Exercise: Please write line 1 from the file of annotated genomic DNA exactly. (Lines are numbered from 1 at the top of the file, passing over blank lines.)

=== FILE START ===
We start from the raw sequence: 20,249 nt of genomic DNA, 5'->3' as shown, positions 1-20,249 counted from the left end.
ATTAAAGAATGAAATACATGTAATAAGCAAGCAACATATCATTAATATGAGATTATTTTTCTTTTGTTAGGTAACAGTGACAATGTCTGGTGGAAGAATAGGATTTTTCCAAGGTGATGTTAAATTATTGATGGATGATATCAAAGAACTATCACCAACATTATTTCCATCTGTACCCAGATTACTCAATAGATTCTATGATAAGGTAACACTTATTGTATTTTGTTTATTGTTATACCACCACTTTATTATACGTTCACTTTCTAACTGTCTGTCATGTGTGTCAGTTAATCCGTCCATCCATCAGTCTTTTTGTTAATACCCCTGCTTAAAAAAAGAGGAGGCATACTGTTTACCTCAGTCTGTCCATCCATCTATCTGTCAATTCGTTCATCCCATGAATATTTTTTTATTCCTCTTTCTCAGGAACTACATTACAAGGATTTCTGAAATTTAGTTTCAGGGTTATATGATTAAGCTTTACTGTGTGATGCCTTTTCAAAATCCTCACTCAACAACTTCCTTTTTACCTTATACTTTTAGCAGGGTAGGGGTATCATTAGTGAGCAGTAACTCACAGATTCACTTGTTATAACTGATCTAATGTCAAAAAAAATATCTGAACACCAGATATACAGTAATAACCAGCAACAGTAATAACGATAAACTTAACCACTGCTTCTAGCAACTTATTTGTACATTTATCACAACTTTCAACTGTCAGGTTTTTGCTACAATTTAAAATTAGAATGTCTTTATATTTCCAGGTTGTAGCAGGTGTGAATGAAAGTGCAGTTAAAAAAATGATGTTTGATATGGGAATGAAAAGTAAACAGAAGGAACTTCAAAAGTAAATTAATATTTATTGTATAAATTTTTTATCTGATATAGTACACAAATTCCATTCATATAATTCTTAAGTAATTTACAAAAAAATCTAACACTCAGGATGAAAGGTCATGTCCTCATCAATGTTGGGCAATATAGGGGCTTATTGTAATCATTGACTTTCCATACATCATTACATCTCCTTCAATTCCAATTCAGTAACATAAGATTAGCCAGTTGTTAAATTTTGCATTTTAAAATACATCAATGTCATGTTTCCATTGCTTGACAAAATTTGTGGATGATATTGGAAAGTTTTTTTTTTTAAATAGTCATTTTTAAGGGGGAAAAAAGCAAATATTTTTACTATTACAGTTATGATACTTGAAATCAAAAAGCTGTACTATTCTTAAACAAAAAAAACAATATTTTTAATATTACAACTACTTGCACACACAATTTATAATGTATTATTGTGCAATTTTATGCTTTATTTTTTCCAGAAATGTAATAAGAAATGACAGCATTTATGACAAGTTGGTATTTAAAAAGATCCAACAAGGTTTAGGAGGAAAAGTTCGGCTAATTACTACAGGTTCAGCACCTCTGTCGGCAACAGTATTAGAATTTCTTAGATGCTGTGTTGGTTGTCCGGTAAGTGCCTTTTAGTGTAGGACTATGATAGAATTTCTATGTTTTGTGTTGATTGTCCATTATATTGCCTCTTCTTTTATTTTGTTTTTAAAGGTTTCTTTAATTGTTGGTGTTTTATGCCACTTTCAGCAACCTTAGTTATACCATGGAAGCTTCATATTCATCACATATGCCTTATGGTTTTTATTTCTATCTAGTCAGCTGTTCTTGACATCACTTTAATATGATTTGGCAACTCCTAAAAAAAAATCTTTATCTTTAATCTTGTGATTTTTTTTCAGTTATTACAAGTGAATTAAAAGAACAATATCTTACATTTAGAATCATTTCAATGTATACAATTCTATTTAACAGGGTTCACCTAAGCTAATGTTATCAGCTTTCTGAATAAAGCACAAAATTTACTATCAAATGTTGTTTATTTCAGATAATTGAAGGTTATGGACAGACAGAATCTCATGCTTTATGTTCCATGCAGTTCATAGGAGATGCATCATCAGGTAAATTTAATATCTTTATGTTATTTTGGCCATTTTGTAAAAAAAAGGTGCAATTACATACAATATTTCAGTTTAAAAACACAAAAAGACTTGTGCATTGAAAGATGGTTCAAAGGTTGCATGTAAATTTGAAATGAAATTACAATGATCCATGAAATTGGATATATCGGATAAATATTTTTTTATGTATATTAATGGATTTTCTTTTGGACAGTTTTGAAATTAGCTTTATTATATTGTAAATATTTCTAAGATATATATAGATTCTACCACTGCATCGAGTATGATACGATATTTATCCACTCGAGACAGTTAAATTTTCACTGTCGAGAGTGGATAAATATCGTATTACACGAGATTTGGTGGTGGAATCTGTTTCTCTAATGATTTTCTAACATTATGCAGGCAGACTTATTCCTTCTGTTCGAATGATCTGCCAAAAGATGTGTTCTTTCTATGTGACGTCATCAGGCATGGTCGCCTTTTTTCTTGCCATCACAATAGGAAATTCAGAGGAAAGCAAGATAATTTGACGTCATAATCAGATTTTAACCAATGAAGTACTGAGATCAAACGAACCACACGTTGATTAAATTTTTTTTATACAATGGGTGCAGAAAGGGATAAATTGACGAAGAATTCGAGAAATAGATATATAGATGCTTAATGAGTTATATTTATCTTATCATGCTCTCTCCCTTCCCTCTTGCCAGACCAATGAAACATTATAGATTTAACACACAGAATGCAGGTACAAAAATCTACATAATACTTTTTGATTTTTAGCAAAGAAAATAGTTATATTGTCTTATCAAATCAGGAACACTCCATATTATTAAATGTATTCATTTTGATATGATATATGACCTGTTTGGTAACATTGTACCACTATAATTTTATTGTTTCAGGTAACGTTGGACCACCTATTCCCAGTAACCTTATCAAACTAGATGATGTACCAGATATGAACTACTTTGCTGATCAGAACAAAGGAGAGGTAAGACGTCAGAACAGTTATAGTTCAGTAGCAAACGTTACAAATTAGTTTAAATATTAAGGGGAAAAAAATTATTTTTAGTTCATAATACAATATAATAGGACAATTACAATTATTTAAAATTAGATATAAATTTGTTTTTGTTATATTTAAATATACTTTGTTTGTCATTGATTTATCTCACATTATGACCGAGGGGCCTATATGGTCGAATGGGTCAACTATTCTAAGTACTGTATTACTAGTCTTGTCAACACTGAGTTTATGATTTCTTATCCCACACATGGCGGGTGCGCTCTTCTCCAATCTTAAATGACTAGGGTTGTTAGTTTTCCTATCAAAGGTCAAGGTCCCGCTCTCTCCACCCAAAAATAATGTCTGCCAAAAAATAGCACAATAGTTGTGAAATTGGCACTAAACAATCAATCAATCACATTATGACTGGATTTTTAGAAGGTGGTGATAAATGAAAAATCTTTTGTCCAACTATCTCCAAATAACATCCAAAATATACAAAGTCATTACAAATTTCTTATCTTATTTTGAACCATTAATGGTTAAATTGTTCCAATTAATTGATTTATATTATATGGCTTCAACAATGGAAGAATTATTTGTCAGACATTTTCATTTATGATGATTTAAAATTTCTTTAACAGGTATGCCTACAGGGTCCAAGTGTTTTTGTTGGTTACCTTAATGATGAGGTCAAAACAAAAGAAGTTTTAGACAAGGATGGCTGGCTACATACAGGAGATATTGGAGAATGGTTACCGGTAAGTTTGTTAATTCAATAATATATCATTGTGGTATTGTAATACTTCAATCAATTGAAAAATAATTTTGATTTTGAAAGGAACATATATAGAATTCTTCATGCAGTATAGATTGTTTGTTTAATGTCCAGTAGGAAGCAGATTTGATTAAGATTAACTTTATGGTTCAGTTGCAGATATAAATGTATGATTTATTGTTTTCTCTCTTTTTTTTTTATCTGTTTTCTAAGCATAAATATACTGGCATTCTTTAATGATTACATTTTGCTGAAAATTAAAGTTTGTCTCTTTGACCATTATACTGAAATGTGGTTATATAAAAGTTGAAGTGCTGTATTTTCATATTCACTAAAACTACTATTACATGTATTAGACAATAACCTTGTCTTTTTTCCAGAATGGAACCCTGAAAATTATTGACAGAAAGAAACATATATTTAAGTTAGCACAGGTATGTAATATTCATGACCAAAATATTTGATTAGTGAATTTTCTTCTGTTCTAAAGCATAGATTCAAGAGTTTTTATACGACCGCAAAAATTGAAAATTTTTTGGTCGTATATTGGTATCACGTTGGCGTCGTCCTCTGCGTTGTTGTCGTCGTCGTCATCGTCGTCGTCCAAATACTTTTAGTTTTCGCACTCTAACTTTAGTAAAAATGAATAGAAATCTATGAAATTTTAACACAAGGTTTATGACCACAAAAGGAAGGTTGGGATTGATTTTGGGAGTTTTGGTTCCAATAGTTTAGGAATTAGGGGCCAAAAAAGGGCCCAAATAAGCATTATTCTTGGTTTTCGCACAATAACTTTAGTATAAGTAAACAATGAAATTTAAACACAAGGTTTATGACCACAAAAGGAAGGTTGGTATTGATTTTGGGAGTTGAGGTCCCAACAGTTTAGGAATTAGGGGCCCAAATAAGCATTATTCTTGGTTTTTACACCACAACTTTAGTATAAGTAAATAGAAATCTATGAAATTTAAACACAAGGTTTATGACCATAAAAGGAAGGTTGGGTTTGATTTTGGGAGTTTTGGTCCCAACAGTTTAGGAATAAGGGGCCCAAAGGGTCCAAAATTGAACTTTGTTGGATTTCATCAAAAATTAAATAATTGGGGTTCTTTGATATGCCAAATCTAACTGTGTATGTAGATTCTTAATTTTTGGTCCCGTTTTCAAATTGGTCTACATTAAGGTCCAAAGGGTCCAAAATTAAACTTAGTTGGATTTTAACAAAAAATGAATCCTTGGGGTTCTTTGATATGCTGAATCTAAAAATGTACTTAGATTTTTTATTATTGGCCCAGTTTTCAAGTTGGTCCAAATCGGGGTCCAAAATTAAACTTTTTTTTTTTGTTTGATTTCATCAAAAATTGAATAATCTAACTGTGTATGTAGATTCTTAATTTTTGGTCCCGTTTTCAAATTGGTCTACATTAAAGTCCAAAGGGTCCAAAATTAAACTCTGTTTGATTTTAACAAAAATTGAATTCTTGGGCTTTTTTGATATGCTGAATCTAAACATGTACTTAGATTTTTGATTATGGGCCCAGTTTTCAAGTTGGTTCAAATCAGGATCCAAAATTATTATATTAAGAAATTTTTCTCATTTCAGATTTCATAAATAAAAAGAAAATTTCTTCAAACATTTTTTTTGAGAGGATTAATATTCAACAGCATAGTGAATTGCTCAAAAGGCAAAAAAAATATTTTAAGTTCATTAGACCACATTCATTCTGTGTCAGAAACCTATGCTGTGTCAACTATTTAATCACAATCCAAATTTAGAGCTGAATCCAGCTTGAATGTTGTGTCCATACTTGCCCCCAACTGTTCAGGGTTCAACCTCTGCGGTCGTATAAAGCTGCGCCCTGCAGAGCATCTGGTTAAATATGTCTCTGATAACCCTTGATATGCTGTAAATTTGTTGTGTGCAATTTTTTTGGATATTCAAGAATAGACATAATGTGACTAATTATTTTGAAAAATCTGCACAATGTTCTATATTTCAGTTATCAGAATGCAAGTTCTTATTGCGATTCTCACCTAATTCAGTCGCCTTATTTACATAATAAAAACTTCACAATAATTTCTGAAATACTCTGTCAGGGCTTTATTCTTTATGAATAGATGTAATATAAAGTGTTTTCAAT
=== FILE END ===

We start from the raw sequence: 20,249 nt of genomic DNA, 5'->3' as shown, positions 1-20,249 counted from the left end.